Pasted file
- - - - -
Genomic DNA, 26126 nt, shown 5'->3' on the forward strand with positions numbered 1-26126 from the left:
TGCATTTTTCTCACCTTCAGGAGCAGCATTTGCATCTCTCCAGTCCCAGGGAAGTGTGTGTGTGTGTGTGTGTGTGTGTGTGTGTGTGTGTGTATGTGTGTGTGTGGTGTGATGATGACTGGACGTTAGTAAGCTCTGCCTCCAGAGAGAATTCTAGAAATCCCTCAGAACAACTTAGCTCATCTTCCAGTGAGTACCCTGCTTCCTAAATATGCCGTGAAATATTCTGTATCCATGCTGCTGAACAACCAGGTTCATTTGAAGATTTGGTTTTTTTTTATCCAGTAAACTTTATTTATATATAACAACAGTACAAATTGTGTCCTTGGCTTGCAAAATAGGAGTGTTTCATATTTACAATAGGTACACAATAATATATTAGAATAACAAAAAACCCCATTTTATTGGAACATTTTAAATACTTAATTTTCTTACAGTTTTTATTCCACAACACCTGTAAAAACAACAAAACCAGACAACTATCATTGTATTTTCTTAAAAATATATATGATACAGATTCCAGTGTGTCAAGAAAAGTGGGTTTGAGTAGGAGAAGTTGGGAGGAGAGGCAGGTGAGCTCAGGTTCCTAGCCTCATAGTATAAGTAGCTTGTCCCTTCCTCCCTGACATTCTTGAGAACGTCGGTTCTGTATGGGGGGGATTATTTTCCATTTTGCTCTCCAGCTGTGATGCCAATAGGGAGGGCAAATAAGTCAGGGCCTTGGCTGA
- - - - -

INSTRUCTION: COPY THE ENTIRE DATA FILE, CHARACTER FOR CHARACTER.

Genomic DNA, 26126 nt, shown 5'->3' on the forward strand with positions numbered 1-26126 from the left:
TGCATTTTTCTCACCTTCAGGAGCAGCATTTGCATCTCTCCAGTCCCAGGGAAGTGTGTGTGTGTGTGTGTGTGTGTGTGTGTGTGTGTGTGTATGTGTGTGTGTGGTGTGATGATGACTGGACGTTAGTAAGCTCTGCCTCCAGAGAGAATTCTAGAAATCCCTCAGAACAACTTAGCTCATCTTCCAGTGAGTACCCTGCTTCCTAAATATGCCGTGAAATATTCTGTATCCATGCTGCTGAACAACCAGGTTCATTTGAAGATTTGGTTTTTTTTTATCCAGTAAACTTTATTTATATATAACAACAGTACAAATTGTGTCCTTGGCTTGCAAAATAGGAGTGTTTCATATTTACAATAGGTACACAATAATATATTAGAATAACAAAAAACCCCATTTTATTGGAACATTTTAAATACTTAATTTTCTTACAGTTTTTATTCCACAACACCTGTAAAAACAACAAAACCAGACAACTATCATTGTATTTTCTTAAAAATATATATGATACAGATTCCAGTGTGTCAAGAAAAGTGGGTTTGAGTAGGAGAAGTTGGGAGGAGAGGCAGGTGAGCTCAGGTTCCTAGCCTCATAGTATAAGTAGCTTGTCCCTTCCTCCCTGACATTCTTGAGAACGTCGGTTCTGTATGGGGGGGATTATTTTCCATTTTGCTCTCCAGCTGTGATGCCAATAGGGAGGGCAAATAAGTCAGGGCCTTGGCTGA